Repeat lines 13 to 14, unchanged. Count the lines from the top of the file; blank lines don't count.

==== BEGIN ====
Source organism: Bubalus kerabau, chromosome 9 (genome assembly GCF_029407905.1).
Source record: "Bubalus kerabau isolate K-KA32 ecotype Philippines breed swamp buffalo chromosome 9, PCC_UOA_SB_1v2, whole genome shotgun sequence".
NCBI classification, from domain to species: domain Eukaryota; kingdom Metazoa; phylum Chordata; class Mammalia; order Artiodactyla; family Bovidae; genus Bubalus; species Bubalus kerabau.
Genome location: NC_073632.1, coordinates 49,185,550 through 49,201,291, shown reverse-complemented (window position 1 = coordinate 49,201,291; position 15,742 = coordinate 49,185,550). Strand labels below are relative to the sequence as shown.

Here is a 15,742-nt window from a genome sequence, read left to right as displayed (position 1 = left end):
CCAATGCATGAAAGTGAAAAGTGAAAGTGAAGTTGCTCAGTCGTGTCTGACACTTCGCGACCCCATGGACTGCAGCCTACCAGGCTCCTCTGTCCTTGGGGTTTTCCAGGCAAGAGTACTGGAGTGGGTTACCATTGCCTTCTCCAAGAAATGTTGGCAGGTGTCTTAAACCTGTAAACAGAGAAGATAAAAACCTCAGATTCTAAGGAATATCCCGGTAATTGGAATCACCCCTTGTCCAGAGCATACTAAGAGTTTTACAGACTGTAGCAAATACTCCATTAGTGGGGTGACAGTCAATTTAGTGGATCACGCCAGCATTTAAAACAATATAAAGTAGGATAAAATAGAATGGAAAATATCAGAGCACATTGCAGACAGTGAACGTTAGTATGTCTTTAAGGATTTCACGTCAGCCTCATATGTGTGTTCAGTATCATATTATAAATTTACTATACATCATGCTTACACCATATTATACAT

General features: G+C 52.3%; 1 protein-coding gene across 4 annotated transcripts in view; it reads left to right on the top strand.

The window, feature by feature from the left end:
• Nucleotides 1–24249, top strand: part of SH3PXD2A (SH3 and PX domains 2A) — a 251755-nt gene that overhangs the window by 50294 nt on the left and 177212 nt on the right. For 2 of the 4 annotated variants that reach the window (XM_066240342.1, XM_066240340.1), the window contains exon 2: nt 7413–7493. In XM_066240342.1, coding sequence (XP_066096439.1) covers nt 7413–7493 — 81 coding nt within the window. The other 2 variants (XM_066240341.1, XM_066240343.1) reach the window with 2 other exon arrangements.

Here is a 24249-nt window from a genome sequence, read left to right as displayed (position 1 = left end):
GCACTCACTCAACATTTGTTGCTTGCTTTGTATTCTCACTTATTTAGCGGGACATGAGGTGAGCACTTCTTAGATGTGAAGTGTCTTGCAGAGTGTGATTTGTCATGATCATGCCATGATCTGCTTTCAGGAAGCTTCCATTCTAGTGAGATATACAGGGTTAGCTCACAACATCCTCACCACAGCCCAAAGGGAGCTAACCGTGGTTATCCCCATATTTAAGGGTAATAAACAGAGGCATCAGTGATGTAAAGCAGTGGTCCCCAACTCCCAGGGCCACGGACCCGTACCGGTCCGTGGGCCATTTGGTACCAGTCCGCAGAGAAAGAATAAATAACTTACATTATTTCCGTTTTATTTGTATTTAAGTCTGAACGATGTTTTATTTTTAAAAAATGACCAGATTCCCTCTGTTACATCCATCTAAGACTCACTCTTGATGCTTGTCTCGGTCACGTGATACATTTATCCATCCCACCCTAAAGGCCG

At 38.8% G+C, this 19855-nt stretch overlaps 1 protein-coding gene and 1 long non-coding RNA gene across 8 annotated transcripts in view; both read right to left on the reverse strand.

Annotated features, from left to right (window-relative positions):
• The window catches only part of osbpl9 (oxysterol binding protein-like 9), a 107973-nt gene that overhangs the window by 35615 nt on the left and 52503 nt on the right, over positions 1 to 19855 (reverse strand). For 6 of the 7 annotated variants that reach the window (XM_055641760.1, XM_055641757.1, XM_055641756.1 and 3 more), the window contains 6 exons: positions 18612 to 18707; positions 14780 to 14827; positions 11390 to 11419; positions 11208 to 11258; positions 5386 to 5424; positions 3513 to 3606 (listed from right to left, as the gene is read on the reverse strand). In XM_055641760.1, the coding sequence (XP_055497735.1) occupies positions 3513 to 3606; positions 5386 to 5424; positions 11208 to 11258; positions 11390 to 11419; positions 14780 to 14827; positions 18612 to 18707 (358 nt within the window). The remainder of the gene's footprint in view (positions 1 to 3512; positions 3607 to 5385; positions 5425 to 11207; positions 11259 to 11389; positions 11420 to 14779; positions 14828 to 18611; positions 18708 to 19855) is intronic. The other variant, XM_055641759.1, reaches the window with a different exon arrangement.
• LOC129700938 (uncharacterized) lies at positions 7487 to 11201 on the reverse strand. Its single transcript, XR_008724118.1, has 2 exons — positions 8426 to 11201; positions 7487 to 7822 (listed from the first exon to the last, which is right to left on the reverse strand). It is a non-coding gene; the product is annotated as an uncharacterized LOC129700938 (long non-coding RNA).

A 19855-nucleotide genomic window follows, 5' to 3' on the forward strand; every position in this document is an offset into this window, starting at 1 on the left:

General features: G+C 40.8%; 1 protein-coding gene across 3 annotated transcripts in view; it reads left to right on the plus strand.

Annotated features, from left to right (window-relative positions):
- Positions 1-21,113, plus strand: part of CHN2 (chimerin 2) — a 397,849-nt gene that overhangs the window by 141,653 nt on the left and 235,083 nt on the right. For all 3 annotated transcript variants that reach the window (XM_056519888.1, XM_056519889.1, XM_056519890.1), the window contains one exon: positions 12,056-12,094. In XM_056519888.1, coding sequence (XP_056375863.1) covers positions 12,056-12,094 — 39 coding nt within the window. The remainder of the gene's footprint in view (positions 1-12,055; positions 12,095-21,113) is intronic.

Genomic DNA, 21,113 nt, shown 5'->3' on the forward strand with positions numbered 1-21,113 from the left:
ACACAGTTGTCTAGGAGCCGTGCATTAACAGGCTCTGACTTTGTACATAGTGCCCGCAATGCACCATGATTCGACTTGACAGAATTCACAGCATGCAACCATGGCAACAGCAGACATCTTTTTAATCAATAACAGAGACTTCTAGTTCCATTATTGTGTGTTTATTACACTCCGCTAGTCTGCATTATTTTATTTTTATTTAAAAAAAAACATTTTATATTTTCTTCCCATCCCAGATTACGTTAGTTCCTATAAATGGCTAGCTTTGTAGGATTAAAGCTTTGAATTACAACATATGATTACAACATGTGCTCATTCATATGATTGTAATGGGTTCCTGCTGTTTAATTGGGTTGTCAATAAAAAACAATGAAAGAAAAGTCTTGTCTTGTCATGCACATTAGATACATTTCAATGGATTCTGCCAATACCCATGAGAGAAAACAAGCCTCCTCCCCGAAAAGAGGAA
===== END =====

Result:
Annotated features, from left to right (window-relative positions):
• The window catches only part of osbpl9 (oxysterol binding protein-like 9), a 107973-nt gene that overhangs the window by 35615 nt on the left and 52503 nt on the right, over positions 1 to 19855 (reverse strand). For 6 of the 7 annotated variants that reach the window (XM_055641760.1, XM_055641757.1, XM_055641756.1 and 3 more), the window contains 6 exons: positions 18612 to 18707; positions 14780 to 14827; positions 11390 to 11419; positions 11208 to 11258; positions 5386 to 5424; positions 3513 to 3606 (listed from right to left, as the gene is read on the reverse strand). In XM_055641760.1, the coding sequence (XP_055497735.1) occupies positions 3513 to 3606; positions 5386 to 5424; positions 11208 to 11258; positions 11390 to 11419; positions 14780 to 14827; positions 18612 to 18707 (358 nt within the window). The remainder of the gene's footprint in view (positions 1 to 3512; positions 3607 to 5385; positions 5425 to 11207; positions 11259 to 11389; positions 11420 to 14779; positions 14828 to 18611; positions 18708 to 19855) is intronic. The other variant, XM_055641759.1, reaches the window with a different exon arrangement.